Ajira

When Kenya shed over two million jobs during the Covid-19 pandemic amid meltdown across the industries, analysts arrived at one sobering reality: The economy is in the tank.

A significant percentage of the country’s workforce – principally the youth – who were earning their living in food services, restaurant and beverage businesses, hospitality, manufacturing, tourism, education among other sectors just vanished. This begs the question, where are they now?

Read also: Kenyans turn to casual labour amid COVID-19 pandemic

With the end of the Covid-19 pandemic out of sight, returning to gainful employment looks bleak if not hopeless for a majority of Kenya’s youth, who make up about 80 per cent of the unemployed population.

As the number of job opportunities continue to stagnate, learning a new set of skills could reset the youth on a path to productive engagement, new work opportunities or even entrepreneurship. 

As the pandemic razes the world, the importance of a robust digital economy, complete with reliable broadband services is becoming essential. Kenya has been on course for some time now. 

Take Ajira Digital Programme for instance. Launched in 2017, Ajira Digital Programme seeks to train and facilitate millions of Kenyan youth in finding jobs either as freelancers, startups, or contractors by simply harnessing the internet.

Going digital is now more critical than ever with the Covid-19 disease fast shifting how we live, work and interact with people across the world. 

Equally, businesses that need help with services such as copywriting, e-marketing, graphic design, programming or other specialized services can easily find the perfect service provider online. 

Ajira Digital Program is a government project by the Ministry of ICT, Innovation and Youth Affairs that aims at enabling a million Kenyan youth to make money online. The ministry has tapped technology training firm, eMobilis, as the principal partner to help run Ajira Youth Empowerment Centers in Kenya.

The latest data from the Communications Authority (CA) shows that at the end of the first quarter of 2020/21 financial year, the Internet/data market recorded growth with rising dependence on digital platforms for work, learning, healthcare, shopping and entertainment.

It is by riding on such digital platforms that Ajira project seeks to position Kenya as a choice of labour for international companies as well as encourage local companies and the public sector to create digital work.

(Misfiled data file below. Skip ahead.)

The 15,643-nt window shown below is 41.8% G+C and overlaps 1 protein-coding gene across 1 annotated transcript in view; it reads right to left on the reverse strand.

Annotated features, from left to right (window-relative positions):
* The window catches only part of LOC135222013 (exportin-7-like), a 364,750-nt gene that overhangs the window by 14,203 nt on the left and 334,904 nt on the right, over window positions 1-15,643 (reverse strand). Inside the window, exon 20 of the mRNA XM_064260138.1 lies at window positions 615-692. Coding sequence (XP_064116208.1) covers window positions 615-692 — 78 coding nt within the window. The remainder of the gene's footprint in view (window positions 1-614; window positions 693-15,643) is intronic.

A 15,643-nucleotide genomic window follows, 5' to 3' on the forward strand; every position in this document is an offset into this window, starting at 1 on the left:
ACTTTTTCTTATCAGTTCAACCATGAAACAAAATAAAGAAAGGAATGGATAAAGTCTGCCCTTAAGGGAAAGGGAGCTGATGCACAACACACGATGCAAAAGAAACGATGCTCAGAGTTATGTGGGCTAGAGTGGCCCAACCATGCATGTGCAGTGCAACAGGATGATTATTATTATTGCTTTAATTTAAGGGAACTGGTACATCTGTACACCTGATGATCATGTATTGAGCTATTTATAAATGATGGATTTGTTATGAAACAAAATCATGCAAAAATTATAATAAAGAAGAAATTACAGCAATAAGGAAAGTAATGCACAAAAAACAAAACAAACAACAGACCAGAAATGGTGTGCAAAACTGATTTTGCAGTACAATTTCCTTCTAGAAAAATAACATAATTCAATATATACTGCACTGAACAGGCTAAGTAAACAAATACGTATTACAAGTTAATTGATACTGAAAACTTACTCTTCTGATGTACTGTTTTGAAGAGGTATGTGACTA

The total data/Internet subscriptions rose by 4.8 per cent to 43.5 million, from 41.5 million subscriptions reported last quarter with mobile data subscriptions representing about 98.5 per cent of the total subscriptions, says the CA industry report.

A recent report from the World Bank notes that Kenya has the highest rate of youth joblessness in East Africa with 17 per cent of all young people eligible for work lacking jobs.

In its pilot phase in 2017, the Ajira Digital Programme managed to train 7,168 youth out of a target of 8,000 by equipping them with the necessary skills to start bidding and doing online jobs, said eMobilis co-founder Ken Mwenda.

Hottensiah Njoroge is one of the 1,984 females who are benefited from the initial Ajira mentorship drive. Before joining the programme, Hottensiah worked in public relations doing voiceovers for clients. 

“I gained new skills and knowledge about the online work which I am passionate about,” she told Maudhui House, adding that she plans to open a virtual shop that will specialize in offering digital marketing and public relations services. 

Armed with the right skills and knowledge, the beneficiaries have encouraging stories to share as they have been successfully bidding and executing jobs. Hotensiah says Ajira training has seen her focus on her passion – digital marketing. She’s positive that she’ll help other businesses increase their sales through the skills learnt.

Data from eMobilis shows that of the 67 per cent who started bidding for online work, 49 per cent got offers. Their earnings ranged between $10 and $320 while their cumulative pay from different online work platforms during the one-month mentorship was over $100,000.

Other opportunities have also come calling for the project beneficiaries. Sample this: Early last year, the Ministry of ICT posted 230 interns from the Ajira programme to work in county information offices countrywide where they’ll help steer the program by providing technical support services.

With novel coronavirus disrupting face to face training, the Ajira programme has turned to Zoom where mentees sharpen their skills how to start and run their businesses virtually. 

The Ajira programme is funded by The Mastercard Foundation with the Kenya Private Sector Alliance (KEPSA) and eMobilis as the implementing partners.

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